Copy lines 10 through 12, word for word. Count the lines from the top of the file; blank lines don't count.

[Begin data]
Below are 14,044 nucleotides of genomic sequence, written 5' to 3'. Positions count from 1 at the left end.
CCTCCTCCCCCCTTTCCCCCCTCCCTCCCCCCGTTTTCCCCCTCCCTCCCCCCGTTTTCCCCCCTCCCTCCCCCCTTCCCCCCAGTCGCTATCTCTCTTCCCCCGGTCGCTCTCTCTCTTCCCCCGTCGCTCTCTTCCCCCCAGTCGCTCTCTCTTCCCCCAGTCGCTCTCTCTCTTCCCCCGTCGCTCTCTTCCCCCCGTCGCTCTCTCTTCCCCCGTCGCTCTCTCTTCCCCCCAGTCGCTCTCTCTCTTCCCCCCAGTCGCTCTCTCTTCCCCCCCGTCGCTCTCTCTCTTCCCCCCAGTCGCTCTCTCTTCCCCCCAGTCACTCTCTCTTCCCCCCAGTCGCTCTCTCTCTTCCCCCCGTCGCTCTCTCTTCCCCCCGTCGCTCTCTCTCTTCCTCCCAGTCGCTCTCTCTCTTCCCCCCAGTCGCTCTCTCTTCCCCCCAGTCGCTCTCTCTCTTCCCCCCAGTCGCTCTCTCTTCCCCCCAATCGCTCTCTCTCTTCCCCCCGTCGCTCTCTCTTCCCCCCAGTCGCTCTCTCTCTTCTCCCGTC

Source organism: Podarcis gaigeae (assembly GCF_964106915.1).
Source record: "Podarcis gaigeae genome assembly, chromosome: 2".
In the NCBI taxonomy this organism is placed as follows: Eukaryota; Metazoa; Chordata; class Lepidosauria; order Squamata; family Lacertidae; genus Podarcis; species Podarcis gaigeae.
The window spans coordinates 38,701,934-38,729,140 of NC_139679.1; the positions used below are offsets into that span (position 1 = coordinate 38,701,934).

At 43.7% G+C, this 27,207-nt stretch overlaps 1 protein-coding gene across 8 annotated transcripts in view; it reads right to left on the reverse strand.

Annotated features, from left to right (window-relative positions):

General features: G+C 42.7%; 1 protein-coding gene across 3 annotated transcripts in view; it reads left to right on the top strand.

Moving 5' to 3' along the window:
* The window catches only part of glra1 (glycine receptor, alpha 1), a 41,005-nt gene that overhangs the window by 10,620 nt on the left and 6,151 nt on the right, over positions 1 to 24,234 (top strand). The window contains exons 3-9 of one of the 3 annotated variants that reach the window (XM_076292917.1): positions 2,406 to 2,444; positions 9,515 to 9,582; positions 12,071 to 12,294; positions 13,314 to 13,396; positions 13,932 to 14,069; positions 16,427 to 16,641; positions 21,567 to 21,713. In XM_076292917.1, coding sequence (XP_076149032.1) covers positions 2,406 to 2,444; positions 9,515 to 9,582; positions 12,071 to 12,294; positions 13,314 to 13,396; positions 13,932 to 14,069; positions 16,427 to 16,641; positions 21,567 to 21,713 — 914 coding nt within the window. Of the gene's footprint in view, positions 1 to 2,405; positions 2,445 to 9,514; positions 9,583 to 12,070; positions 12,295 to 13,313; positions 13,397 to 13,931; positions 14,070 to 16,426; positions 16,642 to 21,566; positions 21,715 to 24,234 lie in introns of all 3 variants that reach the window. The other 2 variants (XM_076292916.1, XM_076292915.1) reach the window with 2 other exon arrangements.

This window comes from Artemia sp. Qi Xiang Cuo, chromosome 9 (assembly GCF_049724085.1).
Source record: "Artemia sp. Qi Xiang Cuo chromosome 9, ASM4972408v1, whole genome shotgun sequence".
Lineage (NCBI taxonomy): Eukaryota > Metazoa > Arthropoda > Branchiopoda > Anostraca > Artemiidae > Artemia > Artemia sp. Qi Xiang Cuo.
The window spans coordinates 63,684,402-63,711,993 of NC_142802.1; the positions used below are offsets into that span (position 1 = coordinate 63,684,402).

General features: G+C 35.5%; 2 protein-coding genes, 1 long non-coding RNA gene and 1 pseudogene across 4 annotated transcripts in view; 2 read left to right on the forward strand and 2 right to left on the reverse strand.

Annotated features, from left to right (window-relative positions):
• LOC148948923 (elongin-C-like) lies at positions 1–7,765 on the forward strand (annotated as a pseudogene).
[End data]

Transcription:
Moving 5' to 3' along the window:
* The window catches only part of glra1 (glycine receptor, alpha 1), a 41,005-nt gene that overhangs the window by 10,620 nt on the left and 6,151 nt on the right, over positions 1 to 24,234 (top strand). The window contains exons 3-9 of one of the 3 annotated variants that reach the window (XM_076292917.1): positions 2,406 to 2,444; positions 9,515 to 9,582; positions 12,071 to 12,294; positions 13,314 to 13,396; positions 13,932 to 14,069; positions 16,427 to 16,641; positions 21,567 to 21,713. In XM_076292917.1, coding sequence (XP_076149032.1) covers positions 2,406 to 2,444; positions 9,515 to 9,582; positions 12,071 to 12,294; positions 13,314 to 13,396; positions 13,932 to 14,069; positions 16,427 to 16,641; positions 21,567 to 21,713 — 914 coding nt within the window. Of the gene's footprint in view, positions 1 to 2,405; positions 2,445 to 9,514; positions 9,583 to 12,070; positions 12,295 to 13,313; positions 13,397 to 13,931; positions 14,070 to 16,426; positions 16,642 to 21,566; positions 21,715 to 24,234 lie in introns of all 3 variants that reach the window. The other 2 variants (XM_076292916.1, XM_076292915.1) reach the window with 2 other exon arrangements.

This window comes from Artemia sp. Qi Xiang Cuo, chromosome 9 (assembly GCF_049724085.1).